In class on Friday, we had a discussion on consent and Brianne mentioned a good point about not understanding ones intent. Currently I am doing research with the Psychology department where we have to determine behaviors between siblings and their peers. In lab, we watch videos of children interacting and we have to determine the quality of their social interaction. For example if two kids are playing together and one of them begins to mock the other one, we have to determine whether this is a positive or negative interaction. Are they doing this to make a joke, or to intentionally hurt the other kid? This has been the cause of some serious debates within my research group because at times we really can’t tell whether or not the kid in the video was acting maliciously or not but our way of settling all debates is to value the kids intent over the effect of their behavior.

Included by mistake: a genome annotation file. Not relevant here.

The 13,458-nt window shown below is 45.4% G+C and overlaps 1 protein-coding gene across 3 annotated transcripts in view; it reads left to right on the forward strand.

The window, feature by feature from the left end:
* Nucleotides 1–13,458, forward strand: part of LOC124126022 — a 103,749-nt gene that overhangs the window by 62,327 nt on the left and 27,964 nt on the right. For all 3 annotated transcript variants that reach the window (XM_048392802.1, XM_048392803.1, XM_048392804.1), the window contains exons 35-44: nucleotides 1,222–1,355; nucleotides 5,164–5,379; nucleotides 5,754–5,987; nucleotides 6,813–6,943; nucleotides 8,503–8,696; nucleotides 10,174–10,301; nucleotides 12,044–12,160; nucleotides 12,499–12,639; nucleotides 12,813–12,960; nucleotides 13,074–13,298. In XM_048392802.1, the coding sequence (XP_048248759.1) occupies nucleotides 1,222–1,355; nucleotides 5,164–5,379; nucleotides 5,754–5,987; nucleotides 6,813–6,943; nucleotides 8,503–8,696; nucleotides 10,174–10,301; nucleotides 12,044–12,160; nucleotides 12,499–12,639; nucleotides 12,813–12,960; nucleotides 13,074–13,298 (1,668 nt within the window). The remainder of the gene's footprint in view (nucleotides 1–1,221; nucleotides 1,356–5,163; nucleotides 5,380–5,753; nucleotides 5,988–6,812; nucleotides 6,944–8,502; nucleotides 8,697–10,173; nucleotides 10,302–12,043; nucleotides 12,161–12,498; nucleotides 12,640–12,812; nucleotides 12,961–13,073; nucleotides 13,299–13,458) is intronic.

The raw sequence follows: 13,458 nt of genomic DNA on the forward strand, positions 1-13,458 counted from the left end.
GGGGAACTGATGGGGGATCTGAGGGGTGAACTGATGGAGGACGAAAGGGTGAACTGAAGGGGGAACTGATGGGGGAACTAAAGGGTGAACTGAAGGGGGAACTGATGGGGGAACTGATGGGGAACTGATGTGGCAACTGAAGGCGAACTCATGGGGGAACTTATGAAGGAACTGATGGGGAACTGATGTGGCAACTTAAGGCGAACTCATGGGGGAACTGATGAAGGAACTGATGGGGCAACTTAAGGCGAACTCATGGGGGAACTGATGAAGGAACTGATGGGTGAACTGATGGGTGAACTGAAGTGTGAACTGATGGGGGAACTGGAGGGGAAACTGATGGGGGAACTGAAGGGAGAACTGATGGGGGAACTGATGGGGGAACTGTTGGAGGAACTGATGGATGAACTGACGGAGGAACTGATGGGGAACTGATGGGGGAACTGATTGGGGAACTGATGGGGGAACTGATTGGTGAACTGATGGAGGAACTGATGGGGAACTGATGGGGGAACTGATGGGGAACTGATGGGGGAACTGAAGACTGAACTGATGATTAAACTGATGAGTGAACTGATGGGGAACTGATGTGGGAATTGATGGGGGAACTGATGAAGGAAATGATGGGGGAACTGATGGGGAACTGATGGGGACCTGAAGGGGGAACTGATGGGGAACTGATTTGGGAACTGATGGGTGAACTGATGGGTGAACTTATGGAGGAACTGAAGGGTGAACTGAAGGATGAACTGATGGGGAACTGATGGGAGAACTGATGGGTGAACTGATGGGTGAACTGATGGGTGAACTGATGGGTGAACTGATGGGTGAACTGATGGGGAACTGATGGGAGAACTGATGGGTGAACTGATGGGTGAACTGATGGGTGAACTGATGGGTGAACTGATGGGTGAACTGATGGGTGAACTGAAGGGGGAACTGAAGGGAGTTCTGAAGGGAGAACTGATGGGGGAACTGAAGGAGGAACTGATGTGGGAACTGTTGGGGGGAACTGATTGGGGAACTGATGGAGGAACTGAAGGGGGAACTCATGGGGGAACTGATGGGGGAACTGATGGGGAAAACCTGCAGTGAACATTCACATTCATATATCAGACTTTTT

Our discussion in class about intent brought me to think of my research group and I started to wonder, do we ever truly know someones intent? We can very well assume that the child mocked another because they wanted to be mean but unless we ask them, we may never know. Either way, if the other child’s feelings are hurt, the intent seems to no longer matter and what is more important is the effect the mocking had on them. Similarly, we may assume that in a case of sexual assault that the perpetrator didn’t intend to hurt the victim but the effect is ever lasting. This brings me to consider Butler’s fiction where everyone may think that Bloodchild is about slavery and that Butler’s intent was clear, even when she publicly stated in her Afterword that it wasn’t. The idea of intent becomes this hazy subjective world where we can at most, assume what the person meant, but it ends up not being as important as the effect they leave behind.